We need to be able to reduce the concentration of neutrons at will by including some material that will absorb neutrons and thus reduce the neutron flux in the system. Cadmium and boron nuclei, for example, have a large cross section for the capture of neutrons, about 10 times that of U-235 for thermal neutrons. Rods of these materials are inserted into the nuclear reactor to slow or shut down the chain reaction. Withdrawing the rods restarts or speeds up the reaction. Some neutrons themselves are lost as they may be lodged in the surrounding material or fuel-rod structures.
The release of neutrons in the fission of U-235 is very prompt (10-16 s) and these neutrons are known as prompt neutrons. The control of the chain reaction (by the above mechanical control rods) in practice would be very difficult (practically impossible) if there were only prompt neutrons in the system. Fortunately, the fission products themselves decay with the release of neutrons with a delay time of a few seconds to a minute. These delayed neutrons also cause fission of U-235.
In the reactor design, it is ensured that the reactor can never be critical without the contribution of delayed neutrons. These delayed neutrons thus allow the critical control of the chain reaction by the control rods to be maintained more easily. The flux of delayed neutrons (about 1 for 100 prompt U-235 fission neutrons) maintains the balance between a runaway exponential reaction and a reaction that would quickly grind to a halt.
How is the safety of the nuclear reactor ensured?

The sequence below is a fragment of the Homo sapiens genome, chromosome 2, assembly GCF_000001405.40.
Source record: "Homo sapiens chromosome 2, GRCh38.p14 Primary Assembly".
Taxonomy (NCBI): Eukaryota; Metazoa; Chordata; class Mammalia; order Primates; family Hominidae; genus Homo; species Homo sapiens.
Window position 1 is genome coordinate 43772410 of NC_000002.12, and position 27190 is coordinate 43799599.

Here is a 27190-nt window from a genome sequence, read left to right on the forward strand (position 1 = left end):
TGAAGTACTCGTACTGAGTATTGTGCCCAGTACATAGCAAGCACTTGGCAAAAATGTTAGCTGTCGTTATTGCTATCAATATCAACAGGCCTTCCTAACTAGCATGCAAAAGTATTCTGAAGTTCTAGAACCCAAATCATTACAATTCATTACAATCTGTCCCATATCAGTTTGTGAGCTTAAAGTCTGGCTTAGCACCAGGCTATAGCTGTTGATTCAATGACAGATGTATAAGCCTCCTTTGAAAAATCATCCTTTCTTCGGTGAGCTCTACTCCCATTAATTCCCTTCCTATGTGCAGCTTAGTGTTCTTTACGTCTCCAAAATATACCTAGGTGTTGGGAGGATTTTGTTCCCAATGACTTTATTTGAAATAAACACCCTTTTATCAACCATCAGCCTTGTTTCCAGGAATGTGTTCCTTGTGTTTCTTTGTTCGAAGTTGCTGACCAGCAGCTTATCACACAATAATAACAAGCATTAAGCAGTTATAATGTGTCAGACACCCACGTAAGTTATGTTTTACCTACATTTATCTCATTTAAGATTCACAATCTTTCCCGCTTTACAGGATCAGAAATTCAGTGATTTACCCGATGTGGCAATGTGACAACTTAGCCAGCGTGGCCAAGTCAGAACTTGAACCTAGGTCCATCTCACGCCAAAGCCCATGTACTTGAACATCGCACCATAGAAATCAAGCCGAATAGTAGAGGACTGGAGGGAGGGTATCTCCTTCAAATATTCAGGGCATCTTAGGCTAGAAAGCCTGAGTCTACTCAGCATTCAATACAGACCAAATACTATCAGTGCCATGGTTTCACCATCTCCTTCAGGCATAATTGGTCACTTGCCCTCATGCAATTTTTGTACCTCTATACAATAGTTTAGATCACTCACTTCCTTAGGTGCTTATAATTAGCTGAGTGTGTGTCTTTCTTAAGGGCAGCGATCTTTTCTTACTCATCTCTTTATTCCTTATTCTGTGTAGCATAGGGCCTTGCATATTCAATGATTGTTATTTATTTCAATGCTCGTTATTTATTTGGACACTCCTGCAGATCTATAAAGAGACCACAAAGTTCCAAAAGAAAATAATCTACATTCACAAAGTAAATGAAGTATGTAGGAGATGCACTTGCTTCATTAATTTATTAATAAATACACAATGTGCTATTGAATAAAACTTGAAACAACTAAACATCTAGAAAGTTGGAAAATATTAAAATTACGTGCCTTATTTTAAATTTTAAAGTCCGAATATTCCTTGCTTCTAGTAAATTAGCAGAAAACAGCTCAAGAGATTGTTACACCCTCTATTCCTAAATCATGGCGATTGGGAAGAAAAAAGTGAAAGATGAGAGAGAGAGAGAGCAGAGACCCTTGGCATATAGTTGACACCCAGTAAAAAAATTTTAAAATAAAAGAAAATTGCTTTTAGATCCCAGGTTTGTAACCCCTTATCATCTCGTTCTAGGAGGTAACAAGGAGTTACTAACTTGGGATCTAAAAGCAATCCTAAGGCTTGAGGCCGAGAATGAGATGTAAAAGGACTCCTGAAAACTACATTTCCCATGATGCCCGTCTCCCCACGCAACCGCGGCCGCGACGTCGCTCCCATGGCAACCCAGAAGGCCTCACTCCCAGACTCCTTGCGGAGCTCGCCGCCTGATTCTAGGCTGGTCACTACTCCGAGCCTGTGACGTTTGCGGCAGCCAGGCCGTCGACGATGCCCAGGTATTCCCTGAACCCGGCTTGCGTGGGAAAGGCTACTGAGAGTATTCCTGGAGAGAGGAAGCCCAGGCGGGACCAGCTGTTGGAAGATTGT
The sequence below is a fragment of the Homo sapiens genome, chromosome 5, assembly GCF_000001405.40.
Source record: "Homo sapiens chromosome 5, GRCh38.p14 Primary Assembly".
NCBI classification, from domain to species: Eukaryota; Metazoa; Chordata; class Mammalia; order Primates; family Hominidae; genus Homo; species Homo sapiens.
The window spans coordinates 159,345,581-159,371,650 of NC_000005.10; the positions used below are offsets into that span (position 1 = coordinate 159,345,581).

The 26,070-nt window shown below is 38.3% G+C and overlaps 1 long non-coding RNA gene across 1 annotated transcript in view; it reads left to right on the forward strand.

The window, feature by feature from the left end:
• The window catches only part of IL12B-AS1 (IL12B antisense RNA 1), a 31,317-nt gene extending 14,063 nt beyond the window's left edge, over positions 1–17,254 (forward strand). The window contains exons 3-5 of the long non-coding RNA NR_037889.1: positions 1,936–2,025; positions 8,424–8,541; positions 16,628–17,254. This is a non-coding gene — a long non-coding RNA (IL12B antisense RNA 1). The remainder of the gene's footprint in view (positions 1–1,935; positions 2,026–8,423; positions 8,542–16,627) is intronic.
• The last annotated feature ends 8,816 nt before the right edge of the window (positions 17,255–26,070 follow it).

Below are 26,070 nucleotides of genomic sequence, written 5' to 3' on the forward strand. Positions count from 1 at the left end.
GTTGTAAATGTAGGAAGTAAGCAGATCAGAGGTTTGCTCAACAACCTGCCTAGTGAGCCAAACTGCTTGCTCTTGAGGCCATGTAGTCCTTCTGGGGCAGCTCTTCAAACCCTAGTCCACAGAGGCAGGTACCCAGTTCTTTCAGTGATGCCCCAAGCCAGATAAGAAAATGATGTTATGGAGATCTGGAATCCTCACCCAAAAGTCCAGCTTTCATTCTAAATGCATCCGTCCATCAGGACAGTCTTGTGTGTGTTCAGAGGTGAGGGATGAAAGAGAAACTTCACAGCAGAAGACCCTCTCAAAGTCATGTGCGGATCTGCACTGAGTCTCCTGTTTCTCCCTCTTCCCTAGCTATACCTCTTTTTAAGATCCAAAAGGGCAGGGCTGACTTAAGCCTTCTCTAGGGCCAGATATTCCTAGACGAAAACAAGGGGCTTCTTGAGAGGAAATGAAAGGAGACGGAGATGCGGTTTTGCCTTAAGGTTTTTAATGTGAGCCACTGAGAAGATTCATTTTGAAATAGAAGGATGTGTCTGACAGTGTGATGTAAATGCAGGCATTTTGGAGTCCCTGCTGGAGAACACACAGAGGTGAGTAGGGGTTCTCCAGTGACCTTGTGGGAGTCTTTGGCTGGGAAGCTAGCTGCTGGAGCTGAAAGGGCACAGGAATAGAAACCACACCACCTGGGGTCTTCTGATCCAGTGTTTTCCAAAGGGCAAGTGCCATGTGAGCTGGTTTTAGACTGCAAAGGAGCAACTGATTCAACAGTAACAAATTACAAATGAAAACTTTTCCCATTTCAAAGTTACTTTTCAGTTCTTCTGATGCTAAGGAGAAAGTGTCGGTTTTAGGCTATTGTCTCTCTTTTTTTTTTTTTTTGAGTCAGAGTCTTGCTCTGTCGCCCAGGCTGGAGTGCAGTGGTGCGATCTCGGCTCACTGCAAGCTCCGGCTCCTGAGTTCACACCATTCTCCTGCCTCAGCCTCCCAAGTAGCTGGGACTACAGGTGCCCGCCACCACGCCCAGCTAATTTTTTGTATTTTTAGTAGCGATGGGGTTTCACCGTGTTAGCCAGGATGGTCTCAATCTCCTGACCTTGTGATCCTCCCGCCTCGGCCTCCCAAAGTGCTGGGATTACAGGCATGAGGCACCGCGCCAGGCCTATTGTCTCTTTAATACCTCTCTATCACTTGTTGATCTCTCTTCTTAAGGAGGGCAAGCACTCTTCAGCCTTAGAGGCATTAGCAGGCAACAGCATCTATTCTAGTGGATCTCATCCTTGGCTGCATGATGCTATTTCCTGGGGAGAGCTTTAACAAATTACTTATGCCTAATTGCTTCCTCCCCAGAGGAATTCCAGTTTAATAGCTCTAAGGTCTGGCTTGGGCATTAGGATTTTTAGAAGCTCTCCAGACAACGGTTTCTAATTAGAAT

The need to guarantee the safe shutdown of the fission chain reaction is an obvious aspect of reactor safety. About 7% of heat output is typically derived from delayed neutron fission, the decay of fission products and other transuranic (heavier than uranium) elements. When the chain reaction is stopped, this source of heat – known as decay heat – remains. This heat (about 200 MW of a 3 000-MW plant) has to be adequately removed after the shutdown of the reactor.
Certain transient conditions have to be carefully considered. For example, the fission product iodine-135 decays with a 7-hour half-life to Xe-135 (xenon) which itself decays with a half-life of 9 hours. Xe-135 is a strong neutron absorber and is present in a transient fashion. This aspect must be carefully evaluated during shutdown and start-up.
In extreme situations, very rapid loss of coolant or the malfunctioning of control rods or other transient conditions may cause a rapid rise of temperature in the system leading to melting of the core of the reactor containing the fuel and moderator – a situation known as meltdown. However, modern reactor designs incorporate several levels of redundancies in the system so that accidental conditions should not occur and the reactors operate safely.
During the operation of a reactor, a part of the U-235 or plutonium is gradually consumed. A small part of the huge amount of U-238 present in the fuel is transmuted into plutonium by the capture of neutrons that are released during the fission reaction. Moreover, fission products (somewhat lighter elements) build up and some of them absorb neutrons, which affects the neutron economy. The result is that the critical chain reaction becomes more and more difficult to maintain. Eventually rods containing the fuel have to be changed well before the entire amount of fissionable U-235 has been consumed.